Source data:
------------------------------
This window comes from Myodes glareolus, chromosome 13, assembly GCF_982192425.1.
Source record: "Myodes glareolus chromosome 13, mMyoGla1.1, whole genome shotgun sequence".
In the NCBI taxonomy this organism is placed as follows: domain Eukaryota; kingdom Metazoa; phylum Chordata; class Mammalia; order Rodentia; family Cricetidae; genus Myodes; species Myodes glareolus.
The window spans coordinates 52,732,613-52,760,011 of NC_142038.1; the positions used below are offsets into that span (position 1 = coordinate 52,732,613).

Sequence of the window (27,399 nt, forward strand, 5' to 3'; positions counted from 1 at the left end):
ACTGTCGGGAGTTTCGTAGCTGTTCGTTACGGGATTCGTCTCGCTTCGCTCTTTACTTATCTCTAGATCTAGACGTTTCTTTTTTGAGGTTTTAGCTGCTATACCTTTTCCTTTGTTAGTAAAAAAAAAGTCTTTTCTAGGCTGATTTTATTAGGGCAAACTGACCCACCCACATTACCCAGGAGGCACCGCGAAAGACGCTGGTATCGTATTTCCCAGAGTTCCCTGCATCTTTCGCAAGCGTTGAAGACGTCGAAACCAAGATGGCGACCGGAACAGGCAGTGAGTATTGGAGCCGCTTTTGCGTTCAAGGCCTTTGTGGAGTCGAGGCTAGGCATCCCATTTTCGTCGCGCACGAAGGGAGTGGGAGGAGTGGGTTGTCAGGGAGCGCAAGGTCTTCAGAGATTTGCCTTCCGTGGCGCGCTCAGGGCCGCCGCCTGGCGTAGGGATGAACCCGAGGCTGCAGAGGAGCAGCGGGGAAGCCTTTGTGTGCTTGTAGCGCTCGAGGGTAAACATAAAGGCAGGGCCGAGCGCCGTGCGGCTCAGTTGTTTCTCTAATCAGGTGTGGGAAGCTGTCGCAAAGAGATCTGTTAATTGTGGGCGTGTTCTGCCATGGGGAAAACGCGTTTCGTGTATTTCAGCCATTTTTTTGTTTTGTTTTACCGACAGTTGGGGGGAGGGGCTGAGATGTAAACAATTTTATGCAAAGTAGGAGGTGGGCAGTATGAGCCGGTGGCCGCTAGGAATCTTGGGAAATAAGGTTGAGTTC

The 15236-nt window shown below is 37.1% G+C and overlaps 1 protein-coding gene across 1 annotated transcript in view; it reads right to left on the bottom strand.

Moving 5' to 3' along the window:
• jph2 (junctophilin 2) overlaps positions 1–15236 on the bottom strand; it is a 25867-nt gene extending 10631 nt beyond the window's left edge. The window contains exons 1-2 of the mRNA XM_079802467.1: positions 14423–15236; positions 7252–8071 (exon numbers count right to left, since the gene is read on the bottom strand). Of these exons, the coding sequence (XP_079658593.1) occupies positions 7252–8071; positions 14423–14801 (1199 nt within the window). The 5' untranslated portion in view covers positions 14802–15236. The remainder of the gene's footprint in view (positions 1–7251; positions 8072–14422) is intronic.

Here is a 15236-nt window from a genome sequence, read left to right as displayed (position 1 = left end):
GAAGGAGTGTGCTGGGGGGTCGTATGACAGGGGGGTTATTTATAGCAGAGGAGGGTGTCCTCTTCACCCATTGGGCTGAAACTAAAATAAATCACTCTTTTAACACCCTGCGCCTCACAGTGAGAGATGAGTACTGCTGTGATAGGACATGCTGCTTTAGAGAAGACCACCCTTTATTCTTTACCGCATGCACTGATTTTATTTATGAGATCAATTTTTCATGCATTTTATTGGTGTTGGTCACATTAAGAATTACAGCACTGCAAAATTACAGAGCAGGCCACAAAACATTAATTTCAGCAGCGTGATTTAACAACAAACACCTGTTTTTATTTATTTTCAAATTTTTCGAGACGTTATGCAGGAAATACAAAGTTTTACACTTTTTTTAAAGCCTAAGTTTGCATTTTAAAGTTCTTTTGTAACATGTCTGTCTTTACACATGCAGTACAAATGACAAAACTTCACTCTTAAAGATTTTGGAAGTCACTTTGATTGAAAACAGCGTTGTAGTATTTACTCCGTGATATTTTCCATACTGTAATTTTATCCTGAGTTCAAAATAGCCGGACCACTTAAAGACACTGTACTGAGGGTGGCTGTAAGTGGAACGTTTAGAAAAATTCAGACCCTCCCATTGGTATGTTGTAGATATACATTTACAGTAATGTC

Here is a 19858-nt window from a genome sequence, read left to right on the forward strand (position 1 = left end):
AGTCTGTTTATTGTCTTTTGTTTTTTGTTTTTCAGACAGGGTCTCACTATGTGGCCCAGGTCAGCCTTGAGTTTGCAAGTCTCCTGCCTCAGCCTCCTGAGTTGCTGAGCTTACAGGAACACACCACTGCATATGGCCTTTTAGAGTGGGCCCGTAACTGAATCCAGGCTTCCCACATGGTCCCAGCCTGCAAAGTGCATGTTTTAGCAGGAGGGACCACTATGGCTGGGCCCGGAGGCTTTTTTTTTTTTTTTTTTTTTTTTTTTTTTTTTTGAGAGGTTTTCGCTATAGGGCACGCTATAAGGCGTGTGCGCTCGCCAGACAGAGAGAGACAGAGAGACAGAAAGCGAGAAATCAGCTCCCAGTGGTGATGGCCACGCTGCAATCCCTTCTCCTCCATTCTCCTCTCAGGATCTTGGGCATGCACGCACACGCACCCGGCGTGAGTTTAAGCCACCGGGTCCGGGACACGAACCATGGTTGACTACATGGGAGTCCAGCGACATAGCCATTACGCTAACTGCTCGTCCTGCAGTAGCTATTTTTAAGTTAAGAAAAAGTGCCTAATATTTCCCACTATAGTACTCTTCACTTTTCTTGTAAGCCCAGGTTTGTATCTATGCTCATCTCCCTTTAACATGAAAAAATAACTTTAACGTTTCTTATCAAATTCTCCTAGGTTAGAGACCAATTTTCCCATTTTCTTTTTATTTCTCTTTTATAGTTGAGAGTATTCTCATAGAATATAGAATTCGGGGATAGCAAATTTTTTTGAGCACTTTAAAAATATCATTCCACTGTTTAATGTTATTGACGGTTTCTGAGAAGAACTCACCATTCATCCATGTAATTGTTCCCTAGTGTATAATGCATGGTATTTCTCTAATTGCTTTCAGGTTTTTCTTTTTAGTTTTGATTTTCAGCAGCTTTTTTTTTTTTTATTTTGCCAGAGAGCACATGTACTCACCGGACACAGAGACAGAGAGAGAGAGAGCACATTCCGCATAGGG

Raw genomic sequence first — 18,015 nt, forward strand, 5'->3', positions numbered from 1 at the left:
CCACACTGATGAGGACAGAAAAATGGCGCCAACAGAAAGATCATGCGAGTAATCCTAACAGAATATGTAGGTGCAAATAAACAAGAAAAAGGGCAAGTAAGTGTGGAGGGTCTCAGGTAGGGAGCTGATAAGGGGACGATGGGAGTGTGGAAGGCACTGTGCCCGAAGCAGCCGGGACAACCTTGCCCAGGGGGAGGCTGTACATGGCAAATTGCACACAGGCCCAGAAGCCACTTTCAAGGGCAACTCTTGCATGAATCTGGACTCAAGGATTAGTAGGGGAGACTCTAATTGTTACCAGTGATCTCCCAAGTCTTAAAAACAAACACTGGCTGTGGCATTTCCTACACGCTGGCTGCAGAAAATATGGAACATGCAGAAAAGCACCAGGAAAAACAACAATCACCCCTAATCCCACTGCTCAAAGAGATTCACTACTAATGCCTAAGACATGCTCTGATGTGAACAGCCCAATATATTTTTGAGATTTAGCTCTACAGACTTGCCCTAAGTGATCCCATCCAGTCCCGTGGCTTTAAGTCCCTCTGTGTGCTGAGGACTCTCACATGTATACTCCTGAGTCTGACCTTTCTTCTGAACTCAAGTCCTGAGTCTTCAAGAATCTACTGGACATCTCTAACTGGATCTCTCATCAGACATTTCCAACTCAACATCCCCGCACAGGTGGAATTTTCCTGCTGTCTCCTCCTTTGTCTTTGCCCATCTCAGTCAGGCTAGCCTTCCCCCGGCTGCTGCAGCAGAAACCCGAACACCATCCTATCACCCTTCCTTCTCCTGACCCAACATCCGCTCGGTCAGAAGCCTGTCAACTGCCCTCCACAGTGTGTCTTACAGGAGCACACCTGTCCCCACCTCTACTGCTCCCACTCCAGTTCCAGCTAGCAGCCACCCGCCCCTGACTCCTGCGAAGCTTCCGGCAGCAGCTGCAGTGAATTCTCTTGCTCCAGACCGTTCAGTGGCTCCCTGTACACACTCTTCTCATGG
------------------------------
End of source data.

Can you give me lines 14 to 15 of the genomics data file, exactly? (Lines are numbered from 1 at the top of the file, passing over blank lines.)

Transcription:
Raw genomic sequence first — 18,015 nt, forward strand, 5'->3', positions numbered from 1 at the left:
CCACACTGATGAGGACAGAAAAATGGCGCCAACAGAAAGATCATGCGAGTAATCCTAACAGAATATGTAGGTGCAAATAAACAAGAAAAAGGGCAAGTAAGTGTGGAGGGTCTCAGGTAGGGAGCTGATAAGGGGACGATGGGAGTGTGGAAGGCACTGTGCCCGAAGCAGCCGGGACAACCTTGCCCAGGGGGAGGCTGTACATGGCAAATTGCACACAGGCCCAGAAGCCACTTTCAAGGGCAACTCTTGCATGAATCTGGACTCAAGGATTAGTAGGGGAGACTCTAATTGTTACCAGTGATCTCCCAAGTCTTAAAAACAAACACTGGCTGTGGCATTTCCTACACGCTGGCTGCAGAAAATATGGAACATGCAGAAAAGCACCAGGAAAAACAACAATCACCCCTAATCCCACTGCTCAAAGAGATTCACTACTAATGCCTAAGACATGCTCTGATGTGAACAGCCCAATATATTTTTGAGATTTAGCTCTACAGACTTGCCCTAAGTGATCCCATCCAGTCCCGTGGCTTTAAGTCCCTCTGTGTGCTGAGGACTCTCACATGTATACTCCTGAGTCTGACCTTTCTTCTGAACTCAAGTCCTGAGTCTTCAAGAATCTACTGGACATCTCTAACTGGATCTCTCATCAGACATTTCCAACTCAACATCCCCGCACAGGTGGAATTTTCCTGCTGTCTCCTCCTTTGTCTTTGCCCATCTCAGTCAGGCTAGCCTTCCCCCGGCTGCTGCAGCAGAAACCCGAACACCATCCTATCACCCTTCCTTCTCCTGACCCAACATCCGCTCGGTCAGAAGCCTGTCAACTGCCCTCCACAGTGTGTCTTACAGGAGCACACCTGTCCCCACCTCTACTGCTCCCACTCCAGTTCCAGCTAGCAGCCACCCGCCCCTGACTCCTGCGAAGCTTCCGGCAGCAGCTGCAGTGAATTCTCTTGCTCCAGACCGTTCAGTGGCTCCCTGTACACACTCTTCTCATGG